Come President Obama's tenure, however, “Republican state attorneys general started suing to stop various programs that the Obama administration wanted to implement. They went to what they thought were favorable district courts, and they started asking them to issue a nationwide injunction saying, 'Look judge, if the statute is unconstitutional or the rules are in violation of federal law, well, we shouldn't allow them to go into effect anywhere,'” explained Finley.
“And judges started buying this argument,” Finley added, explaining that during the Biden administration, Republican attorneys general have attempted to introduce in U.S. district courts nationwide injunctions on cases related to vaccine mandates and immigration rules.
“Groups that want to challenge whatever federal statute or regulatory scheme know what judges they can get their case before to maximize their chances of getting the statute declared unconstitutional, and with a nationwide injunction,” said Finley. “This judge in Amarillo is one of them.”
It appears likely the case currently before the Amarillo Federal Court will end up before the Fifth Circuit Court of Appeals–and then, potentially, the Supreme Court.
“You could get a very different panel,” Finley responded, when asked which way the Fifth Circuit would rule in that case. “But looming over any subsequent appeal to the Fifth Circuit is the fact that it already found a significant part of the [HISA] statute to be unconstitutional.”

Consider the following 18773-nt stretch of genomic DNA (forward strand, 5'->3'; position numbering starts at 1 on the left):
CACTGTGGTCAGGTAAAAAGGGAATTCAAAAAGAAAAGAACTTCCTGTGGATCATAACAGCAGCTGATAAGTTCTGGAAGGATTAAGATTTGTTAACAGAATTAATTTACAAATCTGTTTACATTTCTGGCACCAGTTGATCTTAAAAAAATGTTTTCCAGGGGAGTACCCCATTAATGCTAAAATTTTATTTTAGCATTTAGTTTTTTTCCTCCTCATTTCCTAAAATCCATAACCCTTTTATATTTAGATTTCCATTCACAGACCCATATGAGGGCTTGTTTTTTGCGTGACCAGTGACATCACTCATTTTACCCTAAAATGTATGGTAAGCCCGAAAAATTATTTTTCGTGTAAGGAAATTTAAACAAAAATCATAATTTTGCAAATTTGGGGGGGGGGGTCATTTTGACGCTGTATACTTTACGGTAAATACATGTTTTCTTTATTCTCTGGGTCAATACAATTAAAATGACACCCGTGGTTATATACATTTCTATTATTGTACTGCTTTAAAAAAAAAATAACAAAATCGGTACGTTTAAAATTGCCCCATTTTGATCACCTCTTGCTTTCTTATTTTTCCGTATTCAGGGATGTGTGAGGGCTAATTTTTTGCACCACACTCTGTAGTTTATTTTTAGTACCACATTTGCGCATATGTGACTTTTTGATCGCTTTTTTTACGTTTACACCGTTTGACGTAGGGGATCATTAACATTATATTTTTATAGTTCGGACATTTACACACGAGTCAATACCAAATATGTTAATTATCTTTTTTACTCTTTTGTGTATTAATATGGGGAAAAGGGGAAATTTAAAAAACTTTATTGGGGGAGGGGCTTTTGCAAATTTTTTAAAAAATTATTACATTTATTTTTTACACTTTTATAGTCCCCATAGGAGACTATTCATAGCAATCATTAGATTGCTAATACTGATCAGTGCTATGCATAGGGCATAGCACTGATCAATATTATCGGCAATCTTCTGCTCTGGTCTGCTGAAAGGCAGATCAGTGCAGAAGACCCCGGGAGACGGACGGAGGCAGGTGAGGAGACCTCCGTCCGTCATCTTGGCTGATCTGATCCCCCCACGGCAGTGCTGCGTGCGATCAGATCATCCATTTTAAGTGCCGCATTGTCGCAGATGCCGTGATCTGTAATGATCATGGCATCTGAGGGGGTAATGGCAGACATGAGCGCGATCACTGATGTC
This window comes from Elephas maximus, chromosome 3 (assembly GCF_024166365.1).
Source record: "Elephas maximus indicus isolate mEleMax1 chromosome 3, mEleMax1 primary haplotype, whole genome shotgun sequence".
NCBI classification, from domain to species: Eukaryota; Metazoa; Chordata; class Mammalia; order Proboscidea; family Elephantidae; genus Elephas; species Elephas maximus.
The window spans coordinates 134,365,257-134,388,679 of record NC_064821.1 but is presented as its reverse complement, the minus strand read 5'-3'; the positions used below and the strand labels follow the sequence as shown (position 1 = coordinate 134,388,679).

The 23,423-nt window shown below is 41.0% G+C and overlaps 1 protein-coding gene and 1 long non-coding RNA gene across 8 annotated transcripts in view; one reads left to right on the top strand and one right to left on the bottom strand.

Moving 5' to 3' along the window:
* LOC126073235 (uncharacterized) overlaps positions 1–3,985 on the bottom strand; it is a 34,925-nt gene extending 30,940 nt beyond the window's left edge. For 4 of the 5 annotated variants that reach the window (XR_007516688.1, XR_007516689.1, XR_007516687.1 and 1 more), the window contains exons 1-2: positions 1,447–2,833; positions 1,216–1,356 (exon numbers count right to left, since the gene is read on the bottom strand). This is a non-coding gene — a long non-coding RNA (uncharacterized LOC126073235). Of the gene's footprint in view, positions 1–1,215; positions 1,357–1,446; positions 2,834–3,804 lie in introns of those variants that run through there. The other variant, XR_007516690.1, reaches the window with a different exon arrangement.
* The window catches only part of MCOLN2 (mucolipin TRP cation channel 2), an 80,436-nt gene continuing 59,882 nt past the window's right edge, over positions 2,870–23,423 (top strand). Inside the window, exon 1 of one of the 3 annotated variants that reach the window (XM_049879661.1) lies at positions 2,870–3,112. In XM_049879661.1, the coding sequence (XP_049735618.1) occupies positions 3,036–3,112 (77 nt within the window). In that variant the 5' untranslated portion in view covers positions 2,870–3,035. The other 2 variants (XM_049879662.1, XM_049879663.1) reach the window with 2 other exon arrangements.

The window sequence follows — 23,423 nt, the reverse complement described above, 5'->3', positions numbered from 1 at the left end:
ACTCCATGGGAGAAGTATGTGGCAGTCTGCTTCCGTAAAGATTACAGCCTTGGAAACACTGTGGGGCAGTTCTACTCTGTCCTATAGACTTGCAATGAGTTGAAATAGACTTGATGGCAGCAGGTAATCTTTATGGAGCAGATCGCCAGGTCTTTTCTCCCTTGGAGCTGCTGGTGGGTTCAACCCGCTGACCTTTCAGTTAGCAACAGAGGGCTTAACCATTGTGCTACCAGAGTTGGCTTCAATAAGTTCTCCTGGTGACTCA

Finley suspects that if HISA's proponents remain firmly resolved to the pursuit of uniformity through a federal body, ongoing legal challenges to HISA might ultimately lead to an end point even more unpalatable to the law's critics–a governmental commission insulated from industry wants and concerns.
“This goes back to my initial point,” said Finley. “Be careful what you wish for.”
As an example, Finley pointed to the relationship between the governmental Securities and Exchange Commission (SEC) and the private Financial Industry Regulatory Authority (FINRA), together providing a watchdog over the nation's financial institutions.
While FINRA provides the SEC with input in the rule-making process, the SEC wields tremendous independent authority with its own enforcement and investigatory staff of government lawyers, Finley explained.
“The more these legal challenges to the HISA statute on the grounds that it delegates too much rulemaking or investigation and enforcement authority to a private body,” said Finley, “it means that the proponents of uniform national regulation are left with the option of creating a government agency to do that uniform regulation and enforcement.”